Wall Street Breakfast: Fed Expected To Cut Rates This Week

This post was originally published on this site

Listen on the go! A daily podcast of Wall Street Breakfast will be available by 8:00 a.m. on Seeking Alpha, iTunes, Stitcher and Spotify (click the highlighted links).

The financial markets have priced in a 50 basis-point rate cut by the Federal Reserve at this week’s FOMC meeting, possibly the third in the last three meetings. Opinions vary on the effectiveness of the cuts since rates are already low, so lowering them further may not have the desired effect and would take away some of its powder for future interventions.

Brexit deadline extended to 31 January

The EU has agreed to extend the Brexit deadline until 31 January 2020, reports the BBC. EU Council President Donald Tusk tweeted that the bloc is allowing for a “flextension” – which means that the U.K. can leave before the deadline if a deal is approved by Parliament.

Strike to trim $3B from GM bottom line

Bank of America (NYSE:BAC) believes that the just-settled 40-day strike will cost GM more than $3B in profits, most of which will show up this quarter. Production at 30 plants will ramp back up as soon as possible in order to recoup the lost production of 300K cars and allow workers to earn back (via overtime) lost wages.
Go deeper: See General Motors’ sell side ratings.

Warner Bros. bad call on “Joker” a costly misjudgement

Thinking that Joker was not going to be a huge winner, Warner Bros. (NYSE:T) sold a substantial share of the movie to outside investors during development. Now that the film is the #1 R-rated movie of all time with a $788M gross and counting, it wishes that it could roll back the clock on the decision.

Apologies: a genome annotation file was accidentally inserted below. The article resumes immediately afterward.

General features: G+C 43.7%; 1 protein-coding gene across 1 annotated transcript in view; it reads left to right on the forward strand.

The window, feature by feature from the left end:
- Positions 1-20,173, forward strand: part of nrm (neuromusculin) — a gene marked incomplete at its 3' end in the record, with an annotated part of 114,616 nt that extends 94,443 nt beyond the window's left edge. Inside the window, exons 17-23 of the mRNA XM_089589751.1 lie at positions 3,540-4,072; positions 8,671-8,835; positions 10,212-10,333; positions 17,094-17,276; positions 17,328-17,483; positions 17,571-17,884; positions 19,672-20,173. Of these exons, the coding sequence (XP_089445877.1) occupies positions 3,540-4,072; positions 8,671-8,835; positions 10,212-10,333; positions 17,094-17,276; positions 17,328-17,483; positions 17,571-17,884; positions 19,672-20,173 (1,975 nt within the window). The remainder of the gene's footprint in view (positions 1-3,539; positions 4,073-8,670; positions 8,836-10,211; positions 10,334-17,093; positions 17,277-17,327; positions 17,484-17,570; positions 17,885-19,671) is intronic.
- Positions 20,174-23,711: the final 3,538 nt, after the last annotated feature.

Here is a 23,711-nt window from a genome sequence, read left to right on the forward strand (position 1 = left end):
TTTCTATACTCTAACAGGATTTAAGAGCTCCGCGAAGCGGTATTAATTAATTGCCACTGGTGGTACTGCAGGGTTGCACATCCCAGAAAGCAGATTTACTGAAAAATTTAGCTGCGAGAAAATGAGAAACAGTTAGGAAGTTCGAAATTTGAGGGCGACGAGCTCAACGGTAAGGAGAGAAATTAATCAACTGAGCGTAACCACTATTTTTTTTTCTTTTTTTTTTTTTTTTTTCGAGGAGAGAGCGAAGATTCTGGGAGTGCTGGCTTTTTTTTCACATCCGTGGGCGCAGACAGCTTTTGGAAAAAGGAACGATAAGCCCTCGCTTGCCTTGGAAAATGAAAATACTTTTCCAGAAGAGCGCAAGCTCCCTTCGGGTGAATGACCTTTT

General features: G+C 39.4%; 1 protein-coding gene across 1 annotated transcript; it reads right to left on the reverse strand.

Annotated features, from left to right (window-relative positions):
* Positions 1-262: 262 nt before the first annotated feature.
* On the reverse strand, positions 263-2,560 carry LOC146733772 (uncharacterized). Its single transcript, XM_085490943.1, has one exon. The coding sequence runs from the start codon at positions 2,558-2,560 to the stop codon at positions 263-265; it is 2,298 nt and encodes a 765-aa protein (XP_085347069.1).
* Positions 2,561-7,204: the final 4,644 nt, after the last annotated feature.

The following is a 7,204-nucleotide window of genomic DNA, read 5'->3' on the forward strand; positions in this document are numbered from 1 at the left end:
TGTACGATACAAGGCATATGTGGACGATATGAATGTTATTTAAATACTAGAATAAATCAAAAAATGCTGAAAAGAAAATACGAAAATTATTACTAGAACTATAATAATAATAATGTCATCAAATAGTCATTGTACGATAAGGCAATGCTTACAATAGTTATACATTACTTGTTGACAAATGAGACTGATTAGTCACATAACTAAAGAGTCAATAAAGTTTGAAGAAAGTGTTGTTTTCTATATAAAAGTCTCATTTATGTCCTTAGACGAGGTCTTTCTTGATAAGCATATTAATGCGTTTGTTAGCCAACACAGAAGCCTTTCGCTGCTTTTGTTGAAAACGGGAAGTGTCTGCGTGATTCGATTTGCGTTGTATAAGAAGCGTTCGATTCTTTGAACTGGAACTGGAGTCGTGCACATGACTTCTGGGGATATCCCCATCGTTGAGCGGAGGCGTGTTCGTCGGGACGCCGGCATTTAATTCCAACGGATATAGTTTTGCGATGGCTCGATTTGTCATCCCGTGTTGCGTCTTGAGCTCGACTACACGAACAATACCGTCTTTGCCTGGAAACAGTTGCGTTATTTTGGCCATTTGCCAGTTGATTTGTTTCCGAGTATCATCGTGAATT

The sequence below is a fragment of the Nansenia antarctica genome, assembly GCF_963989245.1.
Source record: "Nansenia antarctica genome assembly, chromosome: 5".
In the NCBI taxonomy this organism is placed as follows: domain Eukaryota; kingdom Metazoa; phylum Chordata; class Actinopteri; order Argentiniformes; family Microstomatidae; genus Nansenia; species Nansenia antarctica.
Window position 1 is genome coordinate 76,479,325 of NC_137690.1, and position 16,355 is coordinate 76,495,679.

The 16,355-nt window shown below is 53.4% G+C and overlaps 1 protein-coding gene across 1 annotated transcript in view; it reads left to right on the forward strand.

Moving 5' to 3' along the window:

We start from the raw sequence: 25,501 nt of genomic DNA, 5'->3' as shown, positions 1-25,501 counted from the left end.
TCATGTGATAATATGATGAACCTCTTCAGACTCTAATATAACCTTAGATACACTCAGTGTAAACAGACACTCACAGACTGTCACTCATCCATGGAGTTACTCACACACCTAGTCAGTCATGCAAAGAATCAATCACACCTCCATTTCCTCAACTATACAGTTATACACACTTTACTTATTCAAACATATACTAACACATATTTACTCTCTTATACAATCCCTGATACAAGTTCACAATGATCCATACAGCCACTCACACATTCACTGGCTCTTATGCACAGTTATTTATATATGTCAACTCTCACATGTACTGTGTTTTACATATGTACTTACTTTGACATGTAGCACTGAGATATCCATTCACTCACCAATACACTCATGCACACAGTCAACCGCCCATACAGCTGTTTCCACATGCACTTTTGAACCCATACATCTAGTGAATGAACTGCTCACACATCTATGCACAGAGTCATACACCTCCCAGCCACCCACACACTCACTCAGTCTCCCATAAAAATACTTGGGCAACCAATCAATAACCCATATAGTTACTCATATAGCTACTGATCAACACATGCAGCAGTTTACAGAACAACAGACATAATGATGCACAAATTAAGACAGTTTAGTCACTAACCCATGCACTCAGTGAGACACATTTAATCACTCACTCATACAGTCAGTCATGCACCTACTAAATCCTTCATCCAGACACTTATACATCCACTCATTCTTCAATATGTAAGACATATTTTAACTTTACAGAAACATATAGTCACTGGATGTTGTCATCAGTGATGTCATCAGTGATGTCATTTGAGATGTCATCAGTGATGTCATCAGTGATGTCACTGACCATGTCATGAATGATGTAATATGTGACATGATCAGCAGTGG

All that glitters is gold – LVMH bids $14.5B for Tiffany

Tiffany (NYSE:TIF) has received a $120/share offer from LVMH (OTCPK:LVMUY), valuing the company at $14.5B, 22% above Friday’s close. According to informed sources, it will need to sweeten the offer to get the deal done.

U.S. economic growth continues despite manufacturing woes

Weakness in the manufacturing sector, from a weary global economy and the U.S./China trade war, may not be much to worry about, at least in the near term, reports the Wall Street Journal. Domestic unemployment is a minuscule 3.5%, retail sales were up 4% last month, and the economy is projected to have grown ~1.3% last quarter according to a forecasting firm. Manufacturing represents ~11% of domestic output, down from ~16% 20 years ago.

Amazon Pay to support utility bill payments

Amazon.com (NASDAQ:AMZN) says its Amazon Pay will enable users to pay their utility bills, either online or using the Alexa voice assistant. It discussed the plan during a Sunday keynote at the Money 20/20 conference. The e-commerce giant is partnering with Paymentus, which reached a similar bill-payment deal with Paypal (NASDAQ:PYPL) earlier this year.
Go deeper: Read contributor John Mason’s analysis on Amazon’s Q3.

Air Products/Saudi JV borrowing to buy $11.5B in assets

A joint venture between Air Products (NYSE:APD), ACWA Power and Aramco (ARMCO) is in advanced talks with lenders to help finance the purchase of $11.5B in assets, Reuters reports. The gasification/power JV is looking to buy the assets from Aramco by year-end, and will operate the facility under a 25-year contract for a fixed monthly fee.

China wooing foreign companies as trade war weighs on growth

Senior Chinese government figures are dialing up the charm in an effort to attract U.S. and other foreign companies to invest there. The ongoing tit-for-tat trade war with the Trump administration has created enough headwinds to concern Chinese leaders that, without foreign investment, they may fall short of President Xi’s goal of doubling the economy in the decade from 2010 to 2020. Hence, the charm offensive.


Add Comment